“I think I’m addicted to MSN,” she admitted limply. “I have dreams about my contact list expanding to fill the entire world, a monolith of names all decrying their insignificant plans for the night. And I like it.”
I nodded, distracted.
“When I was in Peru, one of the Incan ruins looked like a text box to me, just waiting to be filled with ancient smiley faces. I remember cursing the Incans for not including a massive keyboard and fiberoptic networking in their temple layout.” She put her face in her hands and wept. “I…I have a problem.”
Just beyond her shuddering shoulders, something was blinking at the bottom of my computer screen.
She looked up, tear-streaked face imploring. “Do you think I should drop off the grid for a while, not tell anybody? Unlink myself until I get some control?”
I nodded again, not really hearing her. There were now two blinking boxes.
“But what if I need it for school? What if I’m writing a paper and I somehow forget how to cite sources in MLA standard? How will I possibly remember without MSN?”
Irritated, I looked at her. “Well, you could always log on to ask questions and then disappear afterwards, quick like a bunny.”
“But…but… what if I miss out on something good? What if a celebrity dies and I’m not online to see all the RIP messages? What if it suddenly became uncool to leave yourself in Away mode all the time and I didn’t get the memo?”
I didn’t really care, but I supposed I could play along. “Then I guess you would be a huge virtual loser and everyone would instantly block you.”
She wailed. “See, that’s what I’m afraid of: losing my intricate list of contacts that I’ve built over the years. I need these people. I need to keep in touch with as many of them as possible, in the hopes that one will hook me up with a job after I graduate.”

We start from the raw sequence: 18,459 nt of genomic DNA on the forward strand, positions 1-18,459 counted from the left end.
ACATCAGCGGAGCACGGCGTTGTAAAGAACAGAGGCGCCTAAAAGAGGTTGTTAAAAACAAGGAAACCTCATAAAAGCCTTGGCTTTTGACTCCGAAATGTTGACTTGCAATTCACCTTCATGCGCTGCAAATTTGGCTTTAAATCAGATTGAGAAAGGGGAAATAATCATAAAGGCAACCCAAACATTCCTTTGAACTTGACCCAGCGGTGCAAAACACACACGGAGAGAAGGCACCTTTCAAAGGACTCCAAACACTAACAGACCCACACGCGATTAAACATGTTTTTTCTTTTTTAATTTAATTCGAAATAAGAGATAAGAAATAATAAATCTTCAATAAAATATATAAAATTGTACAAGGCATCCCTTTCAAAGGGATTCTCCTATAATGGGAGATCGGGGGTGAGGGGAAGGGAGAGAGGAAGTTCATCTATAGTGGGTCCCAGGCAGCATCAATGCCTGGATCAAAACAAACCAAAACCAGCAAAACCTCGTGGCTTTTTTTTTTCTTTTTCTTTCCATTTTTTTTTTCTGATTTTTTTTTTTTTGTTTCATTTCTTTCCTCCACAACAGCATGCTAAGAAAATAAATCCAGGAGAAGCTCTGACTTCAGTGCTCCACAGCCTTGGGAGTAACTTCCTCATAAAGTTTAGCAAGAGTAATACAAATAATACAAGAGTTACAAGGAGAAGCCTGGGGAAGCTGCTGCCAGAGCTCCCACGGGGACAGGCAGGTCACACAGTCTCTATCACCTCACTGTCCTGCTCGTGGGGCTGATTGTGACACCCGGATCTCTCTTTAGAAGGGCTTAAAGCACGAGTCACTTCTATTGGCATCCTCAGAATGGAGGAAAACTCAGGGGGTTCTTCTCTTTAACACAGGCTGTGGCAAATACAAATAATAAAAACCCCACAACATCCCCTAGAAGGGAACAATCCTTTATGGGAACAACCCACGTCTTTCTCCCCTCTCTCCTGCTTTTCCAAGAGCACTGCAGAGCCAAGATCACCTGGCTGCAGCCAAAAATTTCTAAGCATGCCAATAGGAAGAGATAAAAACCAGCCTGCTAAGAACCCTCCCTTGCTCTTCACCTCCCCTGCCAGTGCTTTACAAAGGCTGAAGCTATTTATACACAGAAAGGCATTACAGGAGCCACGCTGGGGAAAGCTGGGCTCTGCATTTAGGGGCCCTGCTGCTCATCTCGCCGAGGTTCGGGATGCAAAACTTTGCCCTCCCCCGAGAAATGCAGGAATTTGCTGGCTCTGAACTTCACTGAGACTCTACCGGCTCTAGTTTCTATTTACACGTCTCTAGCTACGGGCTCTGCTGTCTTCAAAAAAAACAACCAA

The bottom of my computer screen was now a hotbed of digital motion. I shifted uncomfortably.
“Maybe I’m not addicted after all,” she continued hopefully. “Maybe we’re on the cusp of post-postmodern communication. It’s pretty hard to talk to seven different people about seven different topics without MSN, you know. Quite the valuable breakthrough.”
I nodded emphatically, a ridiculous, over-exaggerated grin compensating for my lack of attention. I hoped.
She bought it and took heart. “Yeah, I guess there’s nothing wrong with using technology to manage our relationships. The world is shrinking and our social networks are expanding. It’s a sign of the times.”
“Sign of the times, yep.” I’ve learnt that the key to making people go away is just repeating the last sentence they say in a show of unopinionated agreement.
“Well, thanks for listening, Chris. I see now that MSN is not demonic addiction, but rather angelic evolution. It’s here to help.”
“It’s here to hel – uh, no problem. I’ll see you later, okay? Try to relax. Read your email or something.”
As she left, I leaped into the pilot’s chair with a deftness seen only in B-rated action flicks. The multitude of flashing boxes had compressed into a single blue bar which meant only one thing: a shitload of messages.
With a smile on my face borne by the power of complete control, I opened the first MSN conversation. Rendered in Times New Roman, twelve point font, the text stared at me from across the digital divide.
“U R Adicted.” Spelling in context. “Your generation belongz 2 technology.”